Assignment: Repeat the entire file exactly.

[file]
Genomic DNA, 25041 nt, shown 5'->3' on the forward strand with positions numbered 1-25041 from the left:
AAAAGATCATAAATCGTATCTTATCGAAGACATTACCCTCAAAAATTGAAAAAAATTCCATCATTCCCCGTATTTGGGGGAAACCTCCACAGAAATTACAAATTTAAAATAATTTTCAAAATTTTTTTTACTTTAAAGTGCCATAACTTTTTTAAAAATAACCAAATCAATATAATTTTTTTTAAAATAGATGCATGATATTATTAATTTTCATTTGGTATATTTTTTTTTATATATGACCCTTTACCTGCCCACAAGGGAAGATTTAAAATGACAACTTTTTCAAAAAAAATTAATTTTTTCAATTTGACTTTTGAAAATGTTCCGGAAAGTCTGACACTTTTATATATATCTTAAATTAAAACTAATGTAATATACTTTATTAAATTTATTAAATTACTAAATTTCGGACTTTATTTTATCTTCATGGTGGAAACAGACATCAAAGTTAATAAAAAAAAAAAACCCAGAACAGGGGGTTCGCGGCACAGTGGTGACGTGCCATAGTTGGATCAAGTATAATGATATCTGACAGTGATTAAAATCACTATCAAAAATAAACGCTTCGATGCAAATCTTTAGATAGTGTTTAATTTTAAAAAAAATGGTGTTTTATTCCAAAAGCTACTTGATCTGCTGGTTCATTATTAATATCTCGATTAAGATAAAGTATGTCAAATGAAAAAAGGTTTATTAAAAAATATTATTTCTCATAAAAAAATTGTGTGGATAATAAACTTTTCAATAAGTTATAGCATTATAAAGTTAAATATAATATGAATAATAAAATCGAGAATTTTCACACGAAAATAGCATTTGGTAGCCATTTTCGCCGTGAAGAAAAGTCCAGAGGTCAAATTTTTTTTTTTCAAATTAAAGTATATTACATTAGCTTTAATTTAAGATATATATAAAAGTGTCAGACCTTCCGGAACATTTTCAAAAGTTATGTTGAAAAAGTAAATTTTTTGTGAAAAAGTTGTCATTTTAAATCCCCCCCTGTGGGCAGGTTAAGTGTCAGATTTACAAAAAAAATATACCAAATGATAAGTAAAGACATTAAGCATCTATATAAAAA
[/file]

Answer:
Genomic DNA, 25041 nt, shown 5'->3' on the forward strand with positions numbered 1-25041 from the left:
AAAAGATCATAAATCGTATCTTATCGAAGACATTACCCTCAAAAATTGAAAAAAATTCCATCATTCCCCGTATTTGGGGGAAACCTCCACAGAAATTACAAATTTAAAATAATTTTCAAAATTTTTTTTACTTTAAAGTGCCATAACTTTTTTAAAAATAACCAAATCAATATAATTTTTTTTAAAATAGATGCATGATATTATTAATTTTCATTTGGTATATTTTTTTTTATATATGACCCTTTACCTGCCCACAAGGGAAGATTTAAAATGACAACTTTTTCAAAAAAAATTAATTTTTTCAATTTGACTTTTGAAAATGTTCCGGAAAGTCTGACACTTTTATATATATCTTAAATTAAAACTAATGTAATATACTTTATTAAATTTATTAAATTACTAAATTTCGGACTTTATTTTATCTTCATGGTGGAAACAGACATCAAAGTTAATAAAAAAAAAAAACCCAGAACAGGGGGTTCGCGGCACAGTGGTGACGTGCCATAGTTGGATCAAGTATAATGATATCTGACAGTGATTAAAATCACTATCAAAAATAAACGCTTCGATGCAAATCTTTAGATAGTGTTTAATTTTAAAAAAAATGGTGTTTTATTCCAAAAGCTACTTGATCTGCTGGTTCATTATTAATATCTCGATTAAGATAAAGTATGTCAAATGAAAAAAGGTTTATTAAAAAATATTATTTCTCATAAAAAAATTGTGTGGATAATAAACTTTTCAATAAGTTATAGCATTATAAAGTTAAATATAATATGAATAATAAAATCGAGAATTTTCACACGAAAATAGCATTTGGTAGCCATTTTCGCCGTGAAGAAAAGTCCAGAGGTCAAATTTTTTTTTTTCAAATTAAAGTATATTACATTAGCTTTAATTTAAGATATATATAAAAGTGTCAGACCTTCCGGAACATTTTCAAAAGTTATGTTGAAAAAGTAAATTTTTTGTGAAAAAGTTGTCATTTTAAATCCCCCCCTGTGGGCAGGTTAAGTGTCAGATTTACAAAAAAAATATACCAAATGATAAGTAAAGACATTAAGCATCTATATAAAAA